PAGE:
Estimating the impact of the COVID-19 pandemic on breast cancer
2023 Living to 100 Research Symposium, Hong Kong
A presentation by Dr. Ayşe Arık (joint work with Andrew Cairns, Erengul Dodd, Angus S Macdonald, George Streftaris)
The COVID-19 pandemic has had tremendous health, social, economic, and cultural impacts, which have not been felt uniformly across different groups of society. Many countries introduced national lockdowns as a response to the pandemic, which led to major disruptions to health services, including key diagnostic tests and the availability of cancer treatment and care. The lockdowns also adversely affected health-seeking behaviour.
As a result, cancer diagnoses slowed down considerably over certain periods, suggesting a shift to later diagnosis for people who have cancer but remain undiagnosed.
This research project focuses on breast cancer mortality since it is the most common cancer diagnosed in women, in addition to being one of the leading causes of death for women. The project aims to quantify the impact of diagnostic delays on breast cancer risk caused by COVID-related public health measures, and to examine the implications of COVID-related changes in cancer morbidity and mortality on relevant life insurance products.
In this study we investigate the impact of diagnostic delays on breast cancer (BC) mortality, caused by public health measures introduced as a response to the COVID-19 pandemic.
We establish a Markov model based on available data and medical literature for women aged 65–89 years. We quantify age-specific, short-term excess deaths, for a period up to 5 years, along with years of life expectancy lost and change in cancer mortality by cancer stage, based on an assumption relating to declines in breast cancer diagnosis amid the pandemic. Our analysis suggests a 5–8% increase in BC deaths of women, with no BC, across different ages.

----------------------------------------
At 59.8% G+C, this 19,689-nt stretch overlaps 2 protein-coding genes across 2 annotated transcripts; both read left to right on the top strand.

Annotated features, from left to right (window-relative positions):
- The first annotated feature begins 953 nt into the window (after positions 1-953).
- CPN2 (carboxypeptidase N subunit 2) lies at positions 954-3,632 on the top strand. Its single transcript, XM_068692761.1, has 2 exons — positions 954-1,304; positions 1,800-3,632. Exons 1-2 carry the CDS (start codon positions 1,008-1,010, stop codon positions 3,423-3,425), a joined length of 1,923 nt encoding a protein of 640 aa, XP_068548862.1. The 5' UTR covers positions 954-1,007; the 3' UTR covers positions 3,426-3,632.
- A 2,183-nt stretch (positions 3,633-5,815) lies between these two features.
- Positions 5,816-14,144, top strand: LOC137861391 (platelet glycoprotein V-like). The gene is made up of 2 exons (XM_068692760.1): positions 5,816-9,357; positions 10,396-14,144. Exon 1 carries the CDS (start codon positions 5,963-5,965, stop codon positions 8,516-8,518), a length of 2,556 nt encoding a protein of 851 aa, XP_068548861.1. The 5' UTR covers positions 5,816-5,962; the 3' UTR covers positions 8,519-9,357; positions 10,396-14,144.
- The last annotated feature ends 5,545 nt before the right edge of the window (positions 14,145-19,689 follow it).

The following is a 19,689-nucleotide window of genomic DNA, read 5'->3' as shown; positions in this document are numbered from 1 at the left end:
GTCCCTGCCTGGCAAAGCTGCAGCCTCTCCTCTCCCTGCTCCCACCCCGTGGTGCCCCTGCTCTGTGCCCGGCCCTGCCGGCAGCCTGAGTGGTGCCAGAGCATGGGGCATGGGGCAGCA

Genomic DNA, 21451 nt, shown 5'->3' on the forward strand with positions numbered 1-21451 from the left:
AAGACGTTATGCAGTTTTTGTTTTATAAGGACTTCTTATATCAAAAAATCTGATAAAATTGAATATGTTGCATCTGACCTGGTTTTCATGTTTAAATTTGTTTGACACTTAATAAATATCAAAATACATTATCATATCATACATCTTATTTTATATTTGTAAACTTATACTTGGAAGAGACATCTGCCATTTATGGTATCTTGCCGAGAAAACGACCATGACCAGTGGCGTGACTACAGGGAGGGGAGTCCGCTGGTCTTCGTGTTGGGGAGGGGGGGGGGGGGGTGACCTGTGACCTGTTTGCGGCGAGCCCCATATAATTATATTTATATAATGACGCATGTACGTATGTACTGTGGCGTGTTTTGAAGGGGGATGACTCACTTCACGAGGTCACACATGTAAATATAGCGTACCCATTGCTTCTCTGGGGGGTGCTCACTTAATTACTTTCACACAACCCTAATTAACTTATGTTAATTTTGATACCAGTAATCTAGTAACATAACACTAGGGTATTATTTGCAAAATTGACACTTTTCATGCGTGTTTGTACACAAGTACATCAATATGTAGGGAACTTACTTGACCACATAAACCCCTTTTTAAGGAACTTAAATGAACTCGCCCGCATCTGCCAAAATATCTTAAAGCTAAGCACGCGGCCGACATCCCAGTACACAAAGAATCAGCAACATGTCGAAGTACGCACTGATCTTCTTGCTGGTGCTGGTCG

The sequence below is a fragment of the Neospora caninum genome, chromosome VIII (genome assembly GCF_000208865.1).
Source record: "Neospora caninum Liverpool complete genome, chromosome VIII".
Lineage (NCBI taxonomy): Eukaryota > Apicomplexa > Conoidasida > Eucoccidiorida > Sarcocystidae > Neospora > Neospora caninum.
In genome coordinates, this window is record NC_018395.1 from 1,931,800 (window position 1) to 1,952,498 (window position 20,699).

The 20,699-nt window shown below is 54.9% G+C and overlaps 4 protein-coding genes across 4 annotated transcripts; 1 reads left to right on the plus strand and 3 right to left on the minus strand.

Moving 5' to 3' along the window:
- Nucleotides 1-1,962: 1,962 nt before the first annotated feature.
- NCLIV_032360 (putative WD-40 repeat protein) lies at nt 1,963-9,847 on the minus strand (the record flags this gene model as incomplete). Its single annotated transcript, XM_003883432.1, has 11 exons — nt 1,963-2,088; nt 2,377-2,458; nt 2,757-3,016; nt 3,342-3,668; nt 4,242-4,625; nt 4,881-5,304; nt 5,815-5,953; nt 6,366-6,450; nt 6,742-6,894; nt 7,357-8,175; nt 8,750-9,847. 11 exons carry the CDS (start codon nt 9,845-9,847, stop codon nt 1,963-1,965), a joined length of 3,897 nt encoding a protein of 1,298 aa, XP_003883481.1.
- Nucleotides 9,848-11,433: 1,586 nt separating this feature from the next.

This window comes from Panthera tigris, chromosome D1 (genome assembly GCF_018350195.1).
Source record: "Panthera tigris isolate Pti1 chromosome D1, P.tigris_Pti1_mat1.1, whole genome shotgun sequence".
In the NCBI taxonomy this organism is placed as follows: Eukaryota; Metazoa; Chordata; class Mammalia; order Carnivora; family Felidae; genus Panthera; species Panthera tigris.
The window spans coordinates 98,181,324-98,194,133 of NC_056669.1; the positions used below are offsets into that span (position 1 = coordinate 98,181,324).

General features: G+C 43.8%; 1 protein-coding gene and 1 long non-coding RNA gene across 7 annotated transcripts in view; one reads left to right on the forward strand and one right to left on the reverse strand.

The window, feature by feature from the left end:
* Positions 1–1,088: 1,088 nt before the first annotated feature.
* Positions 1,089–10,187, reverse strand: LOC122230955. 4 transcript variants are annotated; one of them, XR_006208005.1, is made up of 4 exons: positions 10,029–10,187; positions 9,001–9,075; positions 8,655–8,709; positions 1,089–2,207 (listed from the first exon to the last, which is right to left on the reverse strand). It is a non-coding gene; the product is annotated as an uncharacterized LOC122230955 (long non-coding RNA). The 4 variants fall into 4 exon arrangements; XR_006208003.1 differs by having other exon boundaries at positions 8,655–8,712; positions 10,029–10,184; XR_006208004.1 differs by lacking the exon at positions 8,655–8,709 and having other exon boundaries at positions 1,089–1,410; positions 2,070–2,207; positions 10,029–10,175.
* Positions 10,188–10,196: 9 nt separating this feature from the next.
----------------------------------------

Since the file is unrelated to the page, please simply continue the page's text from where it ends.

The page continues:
Keywords: Breast cancer; Cancer mortality; the COVID-19 pandemic; Excess deaths; Markov model.
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Meet the project team
Ayşe Arık has been a research fellow in the Department of Actuarial Mathematics and Statistics, Heriot-Watt University (HWU), UK, since December 2020. She holds a PhD from Hacettepe University, Ankara, Türkiye, awarded in November 2016, where her PhD was related to pricing pension buy-outs. She worked for the same university from December 2009 to January 2018 and held a tenure post until March 2020. Between January 2018 and November 202, she worked as a postdoc in line with a highly regarded research programme entitled “Modelling, Measurement and Management of Longevity and Morbidity Risk”, funded by the Institute and Faculty of Actuaries (IFoA), UK. She is a registered actuary (registration number 125, awarded by Republic of Türkiye Prime Ministry Undersecretariat of Treasury in 2012) and has been an associate member of the IFoA since 2021.Biography
George Streftaris’ research is focused on Bayesian stochastic modelling, inference and assessment across the interface of statistics, epidemiology, actuarial mathematics and life sciences. He has an interdisciplinary research record, with involvement in cross-sectional projects concerning statistical modelling in areas including critical illness insurance, epidemics, health and morbidity. His work also involves collaborations with researchers in life and biomedical sciences.Biography